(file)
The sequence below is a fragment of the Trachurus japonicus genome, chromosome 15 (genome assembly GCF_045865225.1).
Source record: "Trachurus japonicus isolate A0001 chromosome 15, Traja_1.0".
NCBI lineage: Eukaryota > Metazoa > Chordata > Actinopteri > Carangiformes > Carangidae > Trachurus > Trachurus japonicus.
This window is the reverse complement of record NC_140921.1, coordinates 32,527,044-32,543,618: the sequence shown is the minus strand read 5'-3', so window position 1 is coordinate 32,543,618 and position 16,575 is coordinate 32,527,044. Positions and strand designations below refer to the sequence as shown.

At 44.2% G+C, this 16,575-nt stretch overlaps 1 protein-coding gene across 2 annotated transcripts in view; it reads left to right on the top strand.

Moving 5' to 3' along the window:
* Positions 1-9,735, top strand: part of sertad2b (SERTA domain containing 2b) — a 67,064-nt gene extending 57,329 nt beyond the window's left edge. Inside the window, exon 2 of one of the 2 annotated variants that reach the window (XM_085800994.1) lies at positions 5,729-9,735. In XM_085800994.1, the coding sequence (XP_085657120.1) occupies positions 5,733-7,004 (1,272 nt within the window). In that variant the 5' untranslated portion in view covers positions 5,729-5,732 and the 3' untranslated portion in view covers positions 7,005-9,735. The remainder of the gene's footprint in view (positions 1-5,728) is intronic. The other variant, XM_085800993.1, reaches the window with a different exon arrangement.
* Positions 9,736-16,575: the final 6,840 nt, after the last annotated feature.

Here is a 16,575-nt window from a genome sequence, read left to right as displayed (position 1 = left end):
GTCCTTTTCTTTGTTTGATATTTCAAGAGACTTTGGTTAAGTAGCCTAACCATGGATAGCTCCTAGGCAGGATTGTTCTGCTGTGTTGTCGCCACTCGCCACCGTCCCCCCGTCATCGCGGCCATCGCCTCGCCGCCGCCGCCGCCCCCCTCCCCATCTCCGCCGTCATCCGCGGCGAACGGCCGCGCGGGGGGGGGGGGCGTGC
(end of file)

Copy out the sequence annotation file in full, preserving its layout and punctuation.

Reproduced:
The sequence below is a fragment of the Trachurus japonicus genome, chromosome 15 (genome assembly GCF_045865225.1).
Source record: "Trachurus japonicus isolate A0001 chromosome 15, Traja_1.0".
NCBI lineage: Eukaryota > Metazoa > Chordata > Actinopteri > Carangiformes > Carangidae > Trachurus > Trachurus japonicus.
This window is the reverse complement of record NC_140921.1, coordinates 32,527,044-32,543,618: the sequence shown is the minus strand read 5'-3', so window position 1 is coordinate 32,543,618 and position 16,575 is coordinate 32,527,044. Positions and strand designations below refer to the sequence as shown.

At 44.2% G+C, this 16,575-nt stretch overlaps 1 protein-coding gene across 2 annotated transcripts in view; it reads left to right on the top strand.

Moving 5' to 3' along the window:
* Positions 1-9,735, top strand: part of sertad2b (SERTA domain containing 2b) — a 67,064-nt gene extending 57,329 nt beyond the window's left edge. Inside the window, exon 2 of one of the 2 annotated variants that reach the window (XM_085800994.1) lies at positions 5,729-9,735. In XM_085800994.1, the coding sequence (XP_085657120.1) occupies positions 5,733-7,004 (1,272 nt within the window). In that variant the 5' untranslated portion in view covers positions 5,729-5,732 and the 3' untranslated portion in view covers positions 7,005-9,735. The remainder of the gene's footprint in view (positions 1-5,728) is intronic. The other variant, XM_085800993.1, reaches the window with a different exon arrangement.
* Positions 9,736-16,575: the final 6,840 nt, after the last annotated feature.

Here is a 16,575-nt window from a genome sequence, read left to right as displayed (position 1 = left end):
GTCCTTTTCTTTGTTTGATATTTCAAGAGACTTTGGTTAAGTAGCCTAACCATGGATAGCTCCTAGGCAGGATTGTTCTGCTGTGTTGTCGCCACTCGCCACCGTCCCCCCGTCATCGCGGCCATCGCCTCGCCGCCGCCGCCGCCCCCCTCCCCATCTCCGCCGTCATCCGCGGCGAACGGCCGCGCGGGGGGGGGGGGCGTGC